Who Are Football’s Highest Paid Players?

Let’s be honest, the money in football is obscene. It has now got to the point where it’s impossible to think of it as real money. It’s like a weird, sporting version of Monopoly where players can buy all of the properties, the board you’re playing on, the house you’re playing in and the neighbourhood surrounding it. We have become so accustomed to the insanity of the money in the game that we happily say things such as, “He’s not worth £30 million” as though we’re talking about Panini stickers.

But how did it get this far? What has influenced the amount of money that players are paid over the years and who are the highest paid players in the land? Not all of those questions are easy to answer, of course, but we’ll try our hardest to give you some clue about how we went from football being a game that local lads played in the park with their mates to a sport that makes multi-millionaires out of even the most sparsely of talented players.

History of Football Wages

Jimmy Hill
Jimmy Hill, Advocate of scrapping the minimum wage - By Timmy96 (Own work) [CC BY-SA 4.0], via Wikimedia Commons

To understand how players wages have developed over the years you’ve got to take a trip through history, starting in 1885. That was when the Football Association announced that clubs could employ professional footballers and pay them a wage as long as they had been born in or lived within six miles of the ground for two years.

In 1893 it was proposed by Derby County that players should be paid a maximum of £4 per week. It didn’t pass then, but the rule was imposed for the start of the 1901-1902 season. This led some players, who were earning as much as £10 per week, to abandon the Football League in favour of the Southern League, which had no such restrictions. After the First World War the FA decided to increase the maximum wage to £10.

Over the following few decades the maximum wage dropped but then increased exponentially. It was £14 in 1951, £15 in 19553, £17 in 1957 and rose to £20 in 1958. Well-known football television personality and Match of the Day presenter Jimmy Hill was the President of the Professional Footballer’s Association and campaigned to have any notion of a maximum wage scrapped; something which he archived in January of 1961. His Fulham teammate and the captain of England, Johnny Haynes, became the first player to be paid £100 per week.

Once the notion of a maximum wage was scrapped it became only a matter of time before the money paid to footballers would reach silly levels. Football has long been the national game in England and as long as thousands of people wanted to watch it then clubs would want to attract the very best players they could. When Nottingham Forest became the first team to buy a player for £1 million upon signing Trevor Francis in 1979, they also made Peter Shilton the best paid player in the country on £1200 per week.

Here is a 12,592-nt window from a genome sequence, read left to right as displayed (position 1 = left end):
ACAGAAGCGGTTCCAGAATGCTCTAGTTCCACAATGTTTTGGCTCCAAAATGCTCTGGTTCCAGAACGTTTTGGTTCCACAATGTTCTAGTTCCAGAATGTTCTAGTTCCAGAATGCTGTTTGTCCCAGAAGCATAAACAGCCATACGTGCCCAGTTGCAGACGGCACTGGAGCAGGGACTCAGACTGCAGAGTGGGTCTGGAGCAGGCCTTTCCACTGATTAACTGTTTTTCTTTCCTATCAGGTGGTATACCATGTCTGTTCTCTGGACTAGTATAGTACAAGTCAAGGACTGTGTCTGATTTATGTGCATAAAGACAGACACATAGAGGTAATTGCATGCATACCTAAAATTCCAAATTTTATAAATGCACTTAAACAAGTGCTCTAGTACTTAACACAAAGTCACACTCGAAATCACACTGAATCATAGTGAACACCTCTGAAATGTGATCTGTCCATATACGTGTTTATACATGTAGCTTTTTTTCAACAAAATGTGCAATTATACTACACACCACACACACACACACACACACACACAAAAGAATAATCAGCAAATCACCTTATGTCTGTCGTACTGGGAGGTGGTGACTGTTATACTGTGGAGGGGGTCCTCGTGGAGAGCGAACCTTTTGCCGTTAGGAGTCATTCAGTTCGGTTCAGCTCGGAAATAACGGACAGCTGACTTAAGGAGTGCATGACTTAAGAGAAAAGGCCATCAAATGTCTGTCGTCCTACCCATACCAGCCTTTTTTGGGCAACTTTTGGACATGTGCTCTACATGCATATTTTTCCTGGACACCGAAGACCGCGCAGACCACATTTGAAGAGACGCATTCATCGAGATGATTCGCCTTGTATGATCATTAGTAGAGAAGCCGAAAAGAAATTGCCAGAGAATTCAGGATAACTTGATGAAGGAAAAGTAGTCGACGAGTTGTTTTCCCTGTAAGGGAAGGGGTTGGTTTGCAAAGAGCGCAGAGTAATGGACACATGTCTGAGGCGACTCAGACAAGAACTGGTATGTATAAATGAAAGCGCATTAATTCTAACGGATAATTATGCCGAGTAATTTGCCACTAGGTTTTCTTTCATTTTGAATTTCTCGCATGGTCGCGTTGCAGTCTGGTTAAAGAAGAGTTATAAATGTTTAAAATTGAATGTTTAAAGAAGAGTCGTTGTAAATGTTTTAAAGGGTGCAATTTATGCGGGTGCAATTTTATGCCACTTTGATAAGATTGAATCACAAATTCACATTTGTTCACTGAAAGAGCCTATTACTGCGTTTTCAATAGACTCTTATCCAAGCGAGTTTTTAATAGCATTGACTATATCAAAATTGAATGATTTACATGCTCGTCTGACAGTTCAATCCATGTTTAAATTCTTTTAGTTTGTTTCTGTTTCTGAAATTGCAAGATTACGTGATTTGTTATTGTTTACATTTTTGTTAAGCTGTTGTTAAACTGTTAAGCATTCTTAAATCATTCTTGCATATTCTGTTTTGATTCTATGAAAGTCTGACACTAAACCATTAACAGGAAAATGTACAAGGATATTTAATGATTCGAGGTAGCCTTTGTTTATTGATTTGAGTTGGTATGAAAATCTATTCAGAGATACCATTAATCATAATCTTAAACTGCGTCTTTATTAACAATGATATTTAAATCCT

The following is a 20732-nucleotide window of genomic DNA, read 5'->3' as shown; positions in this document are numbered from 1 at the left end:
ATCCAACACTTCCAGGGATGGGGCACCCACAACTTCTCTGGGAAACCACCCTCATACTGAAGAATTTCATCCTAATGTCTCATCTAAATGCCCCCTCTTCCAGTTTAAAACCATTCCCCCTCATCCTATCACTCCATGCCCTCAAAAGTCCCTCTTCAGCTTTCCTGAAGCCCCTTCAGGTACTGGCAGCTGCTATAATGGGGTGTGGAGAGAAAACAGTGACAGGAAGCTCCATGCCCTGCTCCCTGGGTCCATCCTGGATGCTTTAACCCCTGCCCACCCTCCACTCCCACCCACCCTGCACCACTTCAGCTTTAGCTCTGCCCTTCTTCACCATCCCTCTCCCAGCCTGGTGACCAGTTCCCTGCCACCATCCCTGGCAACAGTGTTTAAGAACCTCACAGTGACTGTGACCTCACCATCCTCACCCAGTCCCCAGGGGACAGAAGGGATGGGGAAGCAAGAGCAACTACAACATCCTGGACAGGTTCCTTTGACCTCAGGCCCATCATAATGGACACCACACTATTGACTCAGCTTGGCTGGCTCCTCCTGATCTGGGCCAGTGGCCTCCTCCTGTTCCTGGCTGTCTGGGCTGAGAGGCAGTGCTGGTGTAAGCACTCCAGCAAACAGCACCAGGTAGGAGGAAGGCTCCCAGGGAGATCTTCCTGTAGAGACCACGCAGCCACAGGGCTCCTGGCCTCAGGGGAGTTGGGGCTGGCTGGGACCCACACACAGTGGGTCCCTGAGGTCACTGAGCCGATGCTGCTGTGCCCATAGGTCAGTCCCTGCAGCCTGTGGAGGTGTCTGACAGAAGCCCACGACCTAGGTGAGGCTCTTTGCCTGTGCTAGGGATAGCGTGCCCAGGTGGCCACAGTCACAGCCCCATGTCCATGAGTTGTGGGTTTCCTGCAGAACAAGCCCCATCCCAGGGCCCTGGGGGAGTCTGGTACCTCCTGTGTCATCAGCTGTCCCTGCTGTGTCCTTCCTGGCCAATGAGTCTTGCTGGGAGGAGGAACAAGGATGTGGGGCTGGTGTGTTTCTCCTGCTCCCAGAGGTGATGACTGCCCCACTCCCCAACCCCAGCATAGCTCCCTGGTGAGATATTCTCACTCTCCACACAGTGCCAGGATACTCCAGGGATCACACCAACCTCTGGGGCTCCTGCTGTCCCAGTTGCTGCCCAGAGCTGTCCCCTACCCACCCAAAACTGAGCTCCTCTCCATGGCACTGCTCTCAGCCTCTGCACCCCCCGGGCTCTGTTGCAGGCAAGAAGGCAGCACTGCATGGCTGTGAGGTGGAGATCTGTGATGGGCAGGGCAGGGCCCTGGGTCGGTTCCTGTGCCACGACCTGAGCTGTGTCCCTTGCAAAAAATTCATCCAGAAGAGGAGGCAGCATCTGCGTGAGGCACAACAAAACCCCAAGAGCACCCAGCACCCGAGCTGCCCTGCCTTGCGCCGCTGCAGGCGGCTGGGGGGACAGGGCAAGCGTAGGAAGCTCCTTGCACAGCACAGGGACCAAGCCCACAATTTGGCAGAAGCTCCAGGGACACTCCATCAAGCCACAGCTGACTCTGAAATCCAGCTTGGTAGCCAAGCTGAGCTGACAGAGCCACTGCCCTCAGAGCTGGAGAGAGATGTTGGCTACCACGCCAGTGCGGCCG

By 1994 that had risen by nearly ten times, as Chris Sutton signed for Blackburn and was paid £10,000 per week. The following year the Bosman ruling declared that out-of-contract players could move free outside the duration of their contract and so they were able to demand even higher wages. By 2001 Sol Campbell was able to demand £100,000 per week to play for Arsenal. In 2010 Carlos Tevez became the first player to earn £1 million per month, or £286,000 per week, when he signed for Manchester City.

Highest Paid Players 2015/16

Now that we know how wages grew and grew rapidly, we can have a look at the best paid players in Europe and beyond. The thing to bear in mind here is that these wages are based on the 2015-2016 season and are in a constant state of flux. China is investing heavily in football and players are being paid vast sums of money to play over there, so expect this to change quickly. It’s also worth bearing in mind that players earn a lot more than just their wage thanks to image deals with sports companies and so on.

PlayerClubWeekly WageYearly Wage
Cristiano Ronaldo Real Madrid £288,000 (After tax) £15 million (After tax)
Lionel Messi Barcelona £275,000 (After tax) £14.5 million (After tax)
Wayne Rooney Manchester United £250,000 £13 million
Zlatan Ibrahimovic Manchester United £250,000 £13 million
Yaya Toure Manchester City £230,000 £11.9 million
Sergio Aguero Manchester City £230,000 £11.9 million
Asamoah Gyan Shanghai SIPG £227,000 £11.8 million
Neymar Barcelona £220,000 £11.4 million
David Silva Manchester City £210,000 £10.9 million
Luis Suarez Barcelona £205,000 £10.66 million
Gareth Bale Real Madrid £200,000 £10 million
David De Gea Manchester United £200,000 £10 million
Bastian Schweinsteiger Manchester United £200,000 £10 million
Thiago Silva PSG £185,000 £9.6 million
Eden Hazard Chelsea £185,000 £9.6 million

Cristiano Ronaldo and Lionel Messi are the only players in this list paid an ‘after tax’ amount, somewhat ironically in Messi’s case. The rest are paid in the normal, pre-tax manner. You’ll also notice that a lot of the players tend to play for the same clubs. That’s because they’re the only ones rich enough to pay the players the wages they demand. Often players will also have clauses in their contract saying that they must be the highest paid player at a club, so if a club sign someone on the same wage as their ‘star’ then said star’s pay packet must receive an increase.

It’s also worth bearing in mind that the average wage for Premier League players is £1.7 million per year, or roughly £39,692 per week. They may not make it onto this list, but even the average footballer doesn’t do too badly in the grand scheme of things…